Many waterjet cut parts are designed to be fastened together using bolts or pins. This comes up when using the using the stacking or t-nut construction techniques, as well as when using a waterjet cut part as a custom flange, bracket, bearing block, or control panel. When making a part which must accept a bolt or pin, you should modify your design to deal with the accuracy limitations of the waterjet process.
In short, you should plan to enlarge the hole with the right size twist drill or reamer. Since most of the material has already been removed from the hole, this is easy to do. The existing waterjet cut hole will guide the drill or reamer down through the material. It is easiest to do on a drill press, but it can even be done with a handheld power drill.
For instance, you might need a hole for a bolt with a 0.25″ (1/4″) diameter. Because the width of the waterjet stream can vary, you might end up with a hole 0.26″ or 0.24″ in diameter. If you have a 0.25″ post or bolt, the best thing to do is to specify a size of 0.24″ in diameter, then finish the hole with the appropriate drill or reamer. The exact size drill or reamer will depend upon how close of a fit you need: whether it’s an interference, close running, or free running fit. For most ordinary fastening applications, an ordinary twist drill will work.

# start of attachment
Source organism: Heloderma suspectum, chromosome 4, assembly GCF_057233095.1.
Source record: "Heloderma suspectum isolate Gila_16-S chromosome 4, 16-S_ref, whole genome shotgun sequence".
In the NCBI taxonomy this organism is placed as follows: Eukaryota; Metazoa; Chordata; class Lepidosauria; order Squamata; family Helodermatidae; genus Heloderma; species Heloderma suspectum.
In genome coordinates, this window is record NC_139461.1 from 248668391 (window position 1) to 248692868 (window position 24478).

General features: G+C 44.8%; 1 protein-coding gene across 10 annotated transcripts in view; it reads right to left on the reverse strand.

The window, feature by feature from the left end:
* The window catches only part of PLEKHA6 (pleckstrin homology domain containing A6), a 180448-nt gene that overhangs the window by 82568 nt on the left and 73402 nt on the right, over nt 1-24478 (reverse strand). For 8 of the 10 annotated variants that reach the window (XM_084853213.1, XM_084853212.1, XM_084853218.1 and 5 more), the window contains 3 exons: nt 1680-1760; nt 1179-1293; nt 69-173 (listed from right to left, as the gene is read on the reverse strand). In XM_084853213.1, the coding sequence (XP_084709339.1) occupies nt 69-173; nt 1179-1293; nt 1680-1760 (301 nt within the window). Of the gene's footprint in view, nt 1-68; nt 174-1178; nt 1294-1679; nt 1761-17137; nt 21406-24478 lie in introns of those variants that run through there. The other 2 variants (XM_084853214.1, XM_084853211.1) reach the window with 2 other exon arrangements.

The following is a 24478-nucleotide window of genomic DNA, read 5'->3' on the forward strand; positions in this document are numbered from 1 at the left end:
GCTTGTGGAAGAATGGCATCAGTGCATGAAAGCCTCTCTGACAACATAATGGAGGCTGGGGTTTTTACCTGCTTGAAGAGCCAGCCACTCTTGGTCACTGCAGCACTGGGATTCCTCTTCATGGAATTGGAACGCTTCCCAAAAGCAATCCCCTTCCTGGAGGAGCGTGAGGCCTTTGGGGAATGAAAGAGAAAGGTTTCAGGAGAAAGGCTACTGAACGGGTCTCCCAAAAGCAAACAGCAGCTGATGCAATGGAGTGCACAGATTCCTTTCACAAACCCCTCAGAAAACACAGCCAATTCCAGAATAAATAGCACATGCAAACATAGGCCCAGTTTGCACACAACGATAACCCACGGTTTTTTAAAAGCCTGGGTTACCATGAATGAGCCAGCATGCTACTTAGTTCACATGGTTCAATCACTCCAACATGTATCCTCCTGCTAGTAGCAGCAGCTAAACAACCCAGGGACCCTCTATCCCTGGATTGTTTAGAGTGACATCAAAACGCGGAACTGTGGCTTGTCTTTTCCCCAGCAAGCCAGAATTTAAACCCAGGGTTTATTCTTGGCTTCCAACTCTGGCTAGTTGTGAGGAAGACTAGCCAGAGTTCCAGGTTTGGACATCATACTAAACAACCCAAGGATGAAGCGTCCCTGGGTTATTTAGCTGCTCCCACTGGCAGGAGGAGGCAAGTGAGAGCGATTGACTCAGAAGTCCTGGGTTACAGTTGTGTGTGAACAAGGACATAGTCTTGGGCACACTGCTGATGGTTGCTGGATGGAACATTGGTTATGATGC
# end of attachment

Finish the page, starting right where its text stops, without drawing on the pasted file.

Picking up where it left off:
If you don’t want to enlarge the hole with a drill, you’re going to have to specify a hole 0.262″ in diameter, and be prepared to accept that the bolt may wiggle around a bit in the hole. This is OK for many applications.
If you are unsure of the size of the bolt, pin, or post, you should double-check the diameter of the posts with a precision caliper or a micrometer.
Also, you should consider the effect of taper on your holes. For metal material that’s 3/16” (5 mm) or thicker in diameter, taper will be significant enough to interfere with most through bolts, as hole diameter on the bottom face will be smaller than the hole diameter on the top face. Again, it is probably best to undersize the original hole and finish it with a drill. If you are using low-taper waterjet cutting, this is less of a problem.
For tapped holes where the amount of thread engagement is not critical, I similarly recommend undersizing the hole to just below the minor diamter of the thread, then enlarging the hole with a handheld power drill before tapping. Where you’re not concerned about the exact amount of thread engagement, you can usually get away with making the hole in your drawing exactly minor diameter of the thread, then tapping directly into the waterjet cut hole.